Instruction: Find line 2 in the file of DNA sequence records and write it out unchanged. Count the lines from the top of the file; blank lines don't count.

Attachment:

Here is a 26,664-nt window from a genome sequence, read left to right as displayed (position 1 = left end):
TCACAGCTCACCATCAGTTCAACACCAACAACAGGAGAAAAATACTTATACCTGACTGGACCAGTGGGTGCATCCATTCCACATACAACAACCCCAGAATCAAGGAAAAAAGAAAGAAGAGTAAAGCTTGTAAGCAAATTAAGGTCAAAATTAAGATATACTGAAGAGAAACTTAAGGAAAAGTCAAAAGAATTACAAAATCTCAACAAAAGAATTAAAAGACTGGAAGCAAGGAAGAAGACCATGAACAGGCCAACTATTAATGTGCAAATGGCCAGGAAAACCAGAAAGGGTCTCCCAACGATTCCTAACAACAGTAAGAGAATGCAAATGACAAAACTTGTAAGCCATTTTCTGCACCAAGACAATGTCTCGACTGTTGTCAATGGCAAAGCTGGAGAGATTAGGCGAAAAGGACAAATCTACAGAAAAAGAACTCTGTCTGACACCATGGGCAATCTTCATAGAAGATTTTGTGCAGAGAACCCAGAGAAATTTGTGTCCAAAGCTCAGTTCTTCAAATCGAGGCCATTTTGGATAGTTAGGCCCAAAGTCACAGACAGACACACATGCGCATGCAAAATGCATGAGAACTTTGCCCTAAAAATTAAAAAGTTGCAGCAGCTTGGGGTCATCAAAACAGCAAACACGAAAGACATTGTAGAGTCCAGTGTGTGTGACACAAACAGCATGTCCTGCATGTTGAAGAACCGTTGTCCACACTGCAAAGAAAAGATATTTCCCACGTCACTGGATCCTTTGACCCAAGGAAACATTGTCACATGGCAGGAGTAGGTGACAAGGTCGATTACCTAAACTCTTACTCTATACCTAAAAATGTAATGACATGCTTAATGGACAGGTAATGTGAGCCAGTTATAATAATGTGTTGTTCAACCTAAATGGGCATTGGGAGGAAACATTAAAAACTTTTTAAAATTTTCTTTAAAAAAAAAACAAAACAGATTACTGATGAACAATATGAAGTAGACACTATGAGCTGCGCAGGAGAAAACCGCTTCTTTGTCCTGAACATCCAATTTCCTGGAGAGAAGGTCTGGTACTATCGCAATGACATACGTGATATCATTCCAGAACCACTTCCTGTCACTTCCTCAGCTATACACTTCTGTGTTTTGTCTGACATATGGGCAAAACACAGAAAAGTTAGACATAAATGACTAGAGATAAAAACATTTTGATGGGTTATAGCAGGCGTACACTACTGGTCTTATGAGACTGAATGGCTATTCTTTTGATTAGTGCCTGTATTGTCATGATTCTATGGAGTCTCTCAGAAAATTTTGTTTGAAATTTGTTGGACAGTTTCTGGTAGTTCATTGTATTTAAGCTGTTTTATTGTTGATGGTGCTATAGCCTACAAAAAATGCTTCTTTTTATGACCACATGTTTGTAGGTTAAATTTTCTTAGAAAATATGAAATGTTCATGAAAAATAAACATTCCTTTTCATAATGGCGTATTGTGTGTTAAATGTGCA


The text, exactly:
TCACAGCTCACCATCAGTTCAACACCAACAACAGGAGAAAAATACTTATACCTGACTGGACCAGTGGGTGCATCCATTCCACATACAACAACCCCAGAATCAAGGAAAAAAGAAAGAAGAGTAAAGCTTGTAAGCAAATTAAGGTCAAAATTAAGATATACTGAAGAGAAACTTAAGGAAAAGTCAAAAGAATTACAAAATCTCAACAAAAGAATTAAAAGACTGGAAGCAAGGAAGAAGACCATGAACAGGCCAACTATTAATGTGCAAATGGCCAGGAAAACCAGAAAGGGTCTCCCAACGATTCCTAACAACAGTAAGAGAATGCAAATGACAAAACTTGTAAGCCATTTTCTGCACCAAGACAATGTCTCGACTGTTGTCAATGGCAAAGCTGGAGAGATTAGGCGAAAAGGACAAATCTACAGAAAAAGAACTCTGTCTGACACCATGGGCAATCTTCATAGAAGATTTTGTGCAGAGAACCCAGAGAAATTTGTGTCCAAAGCTCAGTTCTTCAAATCGAGGCCATTTTGGATAGTTAGGCCCAAAGTCACAGACAGACACACATGCGCATGCAAAATGCATGAGAACTTTGCCCTAAAAATTAAAAAGTTGCAGCAGCTTGGGGTCATCAAAACAGCAAACACGAAAGACATTGTAGAGTCCAGTGTGTGTGACACAAACAGCATGTCCTGCATGTTGAAGAACCGTTGTCCACACTGCAAAGAAAAGATATTTCCCACGTCACTGGATCCTTTGACCCAAGGAAACATTGTCACATGGCAGGAGTAGGTGACAAGGTCGATTACCTAAACTCTTACTCTATACCTAAAAATGTAATGACATGCTTAATGGACAGGTAATGTGAGCCAGTTATAATAATGTGTTGTTCAACCTAAATGGGCATTGGGAGGAAACATTAAAAACTTTTTAAAATTTTCTTTAAAAAAAAAACAAAACAGATTACTGATGAACAATATGAAGTAGACACTATGAGCTGCGCAGGAGAAAACCGCTTCTTTGTCCTGAACATCCAATTTCCTGGAGAGAAGGTCTGGTACTATCGCAATGACATACGTGATATCATTCCAGAACCACTTCCTGTCACTTCCTCAGCTATACACTTCTGTGTTTTGTCTGACATATGGGCAAAACACAGAAAAGTTAGACATAAATGACTAGAGATAAAAACATTTTGATGGGTTATAGCAGGCGTACACTACTGGTCTTATGAGACTGAATGGCTATTCTTTTGATTAGTGCCTGTATTGTCATGATTCTATGGAGTCTCTCAGAAAATTTTGTTTGAAATTTGTTGGACAGTTTCTGGTAGTTCATTGTATTTAAGCTGTTTTATTGTTGATGGTGCTATAGCCTACAAAAAATGCTTCTTTTTATGACCACATGTTTGTAGGTTAAATTTTCTTAGAAAATATGAAATGTTCATGAAAAATAAACATTCCTTTTCATAATGGCGTATTGTGTGTTAAATGTGCA